Design, setting and participants: Retrospective analysis of the records of 1489 children aged 0–5 years referred to a community-based specialist allergy practice in the Australian Capital Territory (population, about 0.33 million).
Results: 47% (697/1489) of 0–5 year-old children seen in private practice had food allergy (175 with food-associated anaphylaxis), most commonly to peanut, egg, cows milk and cashew. Over 12 years, the number of children in this age group evaluated each year increased more than fourfold, from 55 cases in 1995 to 240 in 2006. There was no change in the proportion diagnosed with allergic rhinitis in 1995 and 2006 (14.5% and 13.3%, respectively), urticaria (14.5% and 12.9%) or atopic eczema (54.5% and 57.0%). By contrast, the proportion with asthma dropped from 33.7% in 1995 to 12.5% in 2006 and the number with food allergy increased 12-fold, from 11 to 138 patients (and from 20.0% to 57.5% of children seen) The number with food anaphylaxis increased from five to 37 children (9.0% to 15.4%) over the same period. There were similar trends in age-adjusted Australian hospital admission rates for anaphylaxis in children aged 0–4 years, which increased from 39.3 to 193.8 per million population between the financial years 1993–94 and 2004–05, a substantially greater increase than for older age groups, or for the population as a whole (36.2 to 80.3 per million population).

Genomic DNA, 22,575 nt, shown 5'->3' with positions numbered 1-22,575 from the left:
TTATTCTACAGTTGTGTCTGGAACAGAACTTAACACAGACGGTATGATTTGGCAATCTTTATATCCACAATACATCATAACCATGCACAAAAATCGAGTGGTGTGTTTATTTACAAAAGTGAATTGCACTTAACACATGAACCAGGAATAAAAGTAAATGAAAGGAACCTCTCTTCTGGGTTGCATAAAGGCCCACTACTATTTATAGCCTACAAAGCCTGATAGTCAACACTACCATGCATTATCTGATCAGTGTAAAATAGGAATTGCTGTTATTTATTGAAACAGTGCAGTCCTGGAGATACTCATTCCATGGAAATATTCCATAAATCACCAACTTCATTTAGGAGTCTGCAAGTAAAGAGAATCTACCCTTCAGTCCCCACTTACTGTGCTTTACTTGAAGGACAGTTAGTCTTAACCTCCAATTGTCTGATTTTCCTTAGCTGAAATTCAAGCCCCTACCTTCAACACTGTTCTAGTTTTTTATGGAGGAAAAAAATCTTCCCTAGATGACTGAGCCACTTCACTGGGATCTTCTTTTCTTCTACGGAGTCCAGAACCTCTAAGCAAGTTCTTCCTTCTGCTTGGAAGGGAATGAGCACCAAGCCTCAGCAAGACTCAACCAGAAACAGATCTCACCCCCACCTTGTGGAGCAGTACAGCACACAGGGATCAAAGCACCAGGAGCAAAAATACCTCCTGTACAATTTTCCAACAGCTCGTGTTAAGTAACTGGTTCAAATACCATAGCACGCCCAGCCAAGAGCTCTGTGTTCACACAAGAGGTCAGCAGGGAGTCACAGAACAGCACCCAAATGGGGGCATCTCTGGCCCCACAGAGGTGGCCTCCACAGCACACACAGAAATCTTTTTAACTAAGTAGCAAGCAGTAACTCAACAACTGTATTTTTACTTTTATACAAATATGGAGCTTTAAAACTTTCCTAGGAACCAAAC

Conclusions: There is an urgent need for coordinated systematic studies of the epidemiology of food allergy in Australia, to ascertain risk factors and guide public health policy. An increased prevalence of food allergy has implications for public health and medical workforce planning and availability of allergy services in Australia.
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